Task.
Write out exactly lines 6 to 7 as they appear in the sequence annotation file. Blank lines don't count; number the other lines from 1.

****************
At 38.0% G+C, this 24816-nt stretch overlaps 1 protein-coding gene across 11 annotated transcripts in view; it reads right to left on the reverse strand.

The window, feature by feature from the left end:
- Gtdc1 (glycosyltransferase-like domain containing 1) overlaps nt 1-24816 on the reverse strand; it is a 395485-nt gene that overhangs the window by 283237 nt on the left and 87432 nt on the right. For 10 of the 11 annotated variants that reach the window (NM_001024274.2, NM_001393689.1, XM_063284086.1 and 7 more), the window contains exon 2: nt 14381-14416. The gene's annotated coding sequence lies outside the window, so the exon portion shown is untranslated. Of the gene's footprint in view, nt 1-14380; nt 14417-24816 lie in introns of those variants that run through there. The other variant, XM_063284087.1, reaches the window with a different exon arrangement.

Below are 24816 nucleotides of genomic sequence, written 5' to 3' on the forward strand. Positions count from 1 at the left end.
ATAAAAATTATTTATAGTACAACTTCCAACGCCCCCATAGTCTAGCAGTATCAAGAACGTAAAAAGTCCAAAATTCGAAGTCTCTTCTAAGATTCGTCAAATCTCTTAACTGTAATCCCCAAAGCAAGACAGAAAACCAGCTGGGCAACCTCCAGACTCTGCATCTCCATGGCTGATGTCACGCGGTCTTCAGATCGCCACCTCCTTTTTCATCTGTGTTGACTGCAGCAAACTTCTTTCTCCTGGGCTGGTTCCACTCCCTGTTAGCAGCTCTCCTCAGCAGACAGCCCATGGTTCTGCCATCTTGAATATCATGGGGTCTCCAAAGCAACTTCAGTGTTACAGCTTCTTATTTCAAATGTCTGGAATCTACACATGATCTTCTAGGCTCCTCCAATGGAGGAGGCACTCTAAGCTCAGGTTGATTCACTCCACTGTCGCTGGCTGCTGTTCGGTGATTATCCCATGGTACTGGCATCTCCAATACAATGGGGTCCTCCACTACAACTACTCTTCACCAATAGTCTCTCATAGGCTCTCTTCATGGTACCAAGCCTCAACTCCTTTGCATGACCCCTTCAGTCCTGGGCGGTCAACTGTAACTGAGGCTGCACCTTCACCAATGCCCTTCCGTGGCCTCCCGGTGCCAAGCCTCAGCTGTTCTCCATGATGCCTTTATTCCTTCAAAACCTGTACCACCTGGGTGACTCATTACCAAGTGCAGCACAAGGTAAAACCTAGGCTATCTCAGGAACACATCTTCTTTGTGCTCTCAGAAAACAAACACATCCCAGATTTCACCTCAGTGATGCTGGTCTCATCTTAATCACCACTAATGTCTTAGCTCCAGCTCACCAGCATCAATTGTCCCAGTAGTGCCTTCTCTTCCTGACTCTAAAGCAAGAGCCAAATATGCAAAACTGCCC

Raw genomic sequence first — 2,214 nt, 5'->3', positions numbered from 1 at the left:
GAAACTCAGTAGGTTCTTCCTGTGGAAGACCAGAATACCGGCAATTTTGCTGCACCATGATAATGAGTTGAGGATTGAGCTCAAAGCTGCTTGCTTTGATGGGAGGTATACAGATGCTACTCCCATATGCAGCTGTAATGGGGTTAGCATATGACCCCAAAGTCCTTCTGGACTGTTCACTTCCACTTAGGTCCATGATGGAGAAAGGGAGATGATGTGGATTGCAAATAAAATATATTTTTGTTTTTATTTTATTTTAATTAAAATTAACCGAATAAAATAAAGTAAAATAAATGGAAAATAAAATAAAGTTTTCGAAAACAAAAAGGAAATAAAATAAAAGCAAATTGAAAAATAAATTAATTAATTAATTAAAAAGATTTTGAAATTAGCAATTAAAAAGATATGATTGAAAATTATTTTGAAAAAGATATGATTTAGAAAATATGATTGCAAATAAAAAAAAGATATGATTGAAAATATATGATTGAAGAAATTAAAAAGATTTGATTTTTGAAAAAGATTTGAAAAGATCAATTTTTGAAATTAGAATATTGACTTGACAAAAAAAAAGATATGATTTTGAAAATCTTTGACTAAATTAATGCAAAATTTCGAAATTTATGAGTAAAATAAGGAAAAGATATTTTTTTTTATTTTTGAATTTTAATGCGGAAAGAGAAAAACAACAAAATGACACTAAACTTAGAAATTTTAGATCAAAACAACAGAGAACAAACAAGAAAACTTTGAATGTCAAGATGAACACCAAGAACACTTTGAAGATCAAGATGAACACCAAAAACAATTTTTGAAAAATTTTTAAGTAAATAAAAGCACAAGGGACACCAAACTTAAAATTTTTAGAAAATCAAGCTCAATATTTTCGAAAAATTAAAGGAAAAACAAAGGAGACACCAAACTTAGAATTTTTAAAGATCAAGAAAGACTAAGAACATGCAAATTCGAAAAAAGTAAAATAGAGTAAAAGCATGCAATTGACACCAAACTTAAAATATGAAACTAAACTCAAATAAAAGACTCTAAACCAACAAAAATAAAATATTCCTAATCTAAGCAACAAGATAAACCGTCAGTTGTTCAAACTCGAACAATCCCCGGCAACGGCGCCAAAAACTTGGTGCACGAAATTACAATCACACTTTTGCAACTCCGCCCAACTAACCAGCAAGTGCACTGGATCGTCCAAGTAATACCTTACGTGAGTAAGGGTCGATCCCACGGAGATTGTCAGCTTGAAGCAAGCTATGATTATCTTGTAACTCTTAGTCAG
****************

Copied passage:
Raw genomic sequence first — 2,214 nt, 5'->3', positions numbered from 1 at the left:
GAAACTCAGTAGGTTCTTCCTGTGGAAGACCAGAATACCGGCAATTTTGCTGCACCATGATAATGAGTTGAGGATTGAGCTCAAAGCTGCTTGCTTTGATGGGAGGTATACAGATGCTACTCCCATATGCAGCTGTAATGGGGTTAGCATATGACCCCAAAGTCCTTCTGGACTGTTCACTTCCACTTAGGTCCATGATGGAGAAAGGGAGATGATGTGGATTGCAAATAAAATATATTTTTGTTTTTATTTTATTTTAATTAAAATTAACCGAATAAAATAAAGTAAAATAAATGGAAAATAAAATAAAGTTTTCGAAAACAAAAAGGAAATAAAATAAAAGCAAATTGAAAAATAAATTAATTAATTAATTAAAAAGATTTTGAAATTAGCAATTAAAAAGATATGATTGAAAATTATTTTGAAAAAGATATGATTTAGAAAATATGATTGCAAATAAAAAAAAGATATGATTGAAAATATATGATTGAAGAAATTAAAAAGATTTGATTTTTGAAAAAGATTTGAAAAGATCAATTTTTGAAATTAGAATATTGACTTGACAAAAAAAAAGATATGATTTTGAAAATCTTTGACTAAATTAATGCAAAATTTCGAAATTTATGAGTAAAATAAGGAAAAGATATTTTTTTTTATTTTTGAATTTTAATGCGGAAAGAGAAAAACAACAAAATGACACTAAACTTAGAAATTTTAGATCAAAACAACAGAGAACAAACAAGAAAACTTTGAATGTCAAGATGAACACCAAGAACACTTTGAAGATCAAGATGAACACCAAAAACAATTTTTGAAAAATTTTTAAGTAAATAAAAGCACAAGGGACACCAAACTTAAAATTTTTAGAAAATCAAGCTCAATATTTTCGAAAAATTAAAGGAAAAACAAAGGAGACACCAAACTTAGAATTTTTAAAGATCAAGAAAGACTAAGAACATGCAAATTCGAAAAAAGTAAAATAGAGTAAAAGCATGCAATTGACACCAAACTTAAAATATGAAACTAAACTCAAATAAAAGACTCTAAACCAACAAAAATAAAATATTCCTAATCTAAGCAACAAGATAAACCGTCAGTTGTTCAAACTCGAACAATCCCCGGCAACGGCGCCAAAAACTTGGTGCACGAAATTACAATCACACTTTTGCAACTCCGCCCAACTAACCAGCAAGTGCACTGGATCGTCCAAGTAATACCTTACGTGAGTAAGGGTCGATCCCACGGAGATTGTCAGCTTGAAGCAAGCTATGATTATCTTGTAACTCTTAGTCAG